Friday, June 01, 2012


The week had been going so well for the less than 20 supporters of the Montgomery County BRT Rapid Transit Vehicle (RTV) plan.

Just this Wednesday, a Gazette column ostensibly dedicated to the frustrations of driving in Montgomery County, Bumper to Bumper, was dedicated to BRT supporters' noble quest for "an alternative."

While revealing how ponderous mass transit can be, and not identifying the specific routes he took - so readers could double check if he really took the fastest bus and subway routes - the author ultimately did not explain how BRT would help him.  No planned route would travel directly from Takoma Park to Germantown.  And it's no wonder he could not provide specific time savings.  As I proved here on this blog, BRT can be as slow or slower than current bus or car options.  Would you pay $1000+ a year in new taxes for that?

How refreshing, then, to discover the first remotely objective mainstream media report on BRT, in today's Washington Examiner.

Rachel Baye's article quotes Montgomery County Master Planner Larry Cole as saying the population density is insufficient to support BRT, and won't be dense enough for at least another 30 years.

As I have been pleading with county residents to understand on this blog for months, Cole says the proposed system and financing is such that "the public bears all of that cost."

And that $2 billion question I've been asking:  "Where is the evidence we'll have the ridership?"

Cole's remarks support my skeptical position:  "You don't want to build something no one is going to use," Cole warned.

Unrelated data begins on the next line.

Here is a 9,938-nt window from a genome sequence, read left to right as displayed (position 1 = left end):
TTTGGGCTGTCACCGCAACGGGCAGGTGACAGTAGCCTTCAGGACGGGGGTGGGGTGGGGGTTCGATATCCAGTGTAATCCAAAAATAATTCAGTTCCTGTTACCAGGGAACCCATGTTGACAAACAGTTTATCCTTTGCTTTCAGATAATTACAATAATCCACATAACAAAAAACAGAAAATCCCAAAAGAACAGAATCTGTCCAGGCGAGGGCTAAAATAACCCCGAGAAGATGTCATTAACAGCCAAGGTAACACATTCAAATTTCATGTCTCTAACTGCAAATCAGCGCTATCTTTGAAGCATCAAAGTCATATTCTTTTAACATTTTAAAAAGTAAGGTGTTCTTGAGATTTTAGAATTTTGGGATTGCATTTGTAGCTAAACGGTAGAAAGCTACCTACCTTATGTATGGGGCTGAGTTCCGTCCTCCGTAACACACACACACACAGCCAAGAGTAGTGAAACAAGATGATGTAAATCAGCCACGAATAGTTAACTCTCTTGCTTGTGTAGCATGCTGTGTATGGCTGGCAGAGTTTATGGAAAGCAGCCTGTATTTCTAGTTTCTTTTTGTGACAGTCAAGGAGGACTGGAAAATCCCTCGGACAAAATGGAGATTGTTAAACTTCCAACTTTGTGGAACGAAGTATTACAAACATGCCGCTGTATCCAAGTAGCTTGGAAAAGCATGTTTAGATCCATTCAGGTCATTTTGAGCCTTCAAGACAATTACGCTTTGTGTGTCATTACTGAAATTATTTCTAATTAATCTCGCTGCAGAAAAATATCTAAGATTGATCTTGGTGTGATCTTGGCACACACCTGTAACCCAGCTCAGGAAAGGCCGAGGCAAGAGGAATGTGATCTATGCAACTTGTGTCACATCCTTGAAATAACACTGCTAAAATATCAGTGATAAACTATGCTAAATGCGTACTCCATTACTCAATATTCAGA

Wow.  Does that sound optimistic to you?

Scrambling to defend the pet project of less than 20 county officials, most unelected by the public, Councilmember Marc Elrich only further weakened their straw-grasping case.

Elrich referred to commutes from Glenmont to the west of the county as a major problem.  "This is about moving the people from where they live to where they work."

Unfortunately, only a small minority of commuters are heading to Rockville or Gaithersburg during rush hour.

And even for those commuters, better and cheaper options than BRT exist.  They include current automobile and bus routes, in some cases, and the ICC.

The unbuilt Rockville Freeway would be the best option for Glenmont residents.  For well under $1 billion in construction cost, the Rockville Freeway would carry Glenmont drivers and bus riders at 55 MPH from the Georgia Avenue interchange to Veirs Mill Road and 355.  At a fraction of the cost, the Rockville Freeway would move more commuters per day than the entire BRT system!

Elrich's second example was Connecticut Avenue between East-West Highway and the Beltway.  First of all, any Connecticut Avenue driver can tell you the backups go way further north than that.

But here's the real reason we have backups there:  Unbuilt highways.

The Rockville Freeway, Northwest Freeway, North Central Freeway and Northern Parkway were all planned decades ago to prevent just the gridlock we now have along the 355 and 189 corridors.

Not to mention that county planners warned politicians during the 70s that the Rockville Freeway and a widened Metropolitan Avenue connection to the North Central Freeway were required to support just the growth they were then approving in the Kensington area.

What we need is not a BRT boondoggle, but to build our master plan highways.

Now let's find out if Cole is forced to "walk back" his absolutely devastating, honest and frank comments on Montgomery County BRT.  Very inconvenient truth, at a critical time.

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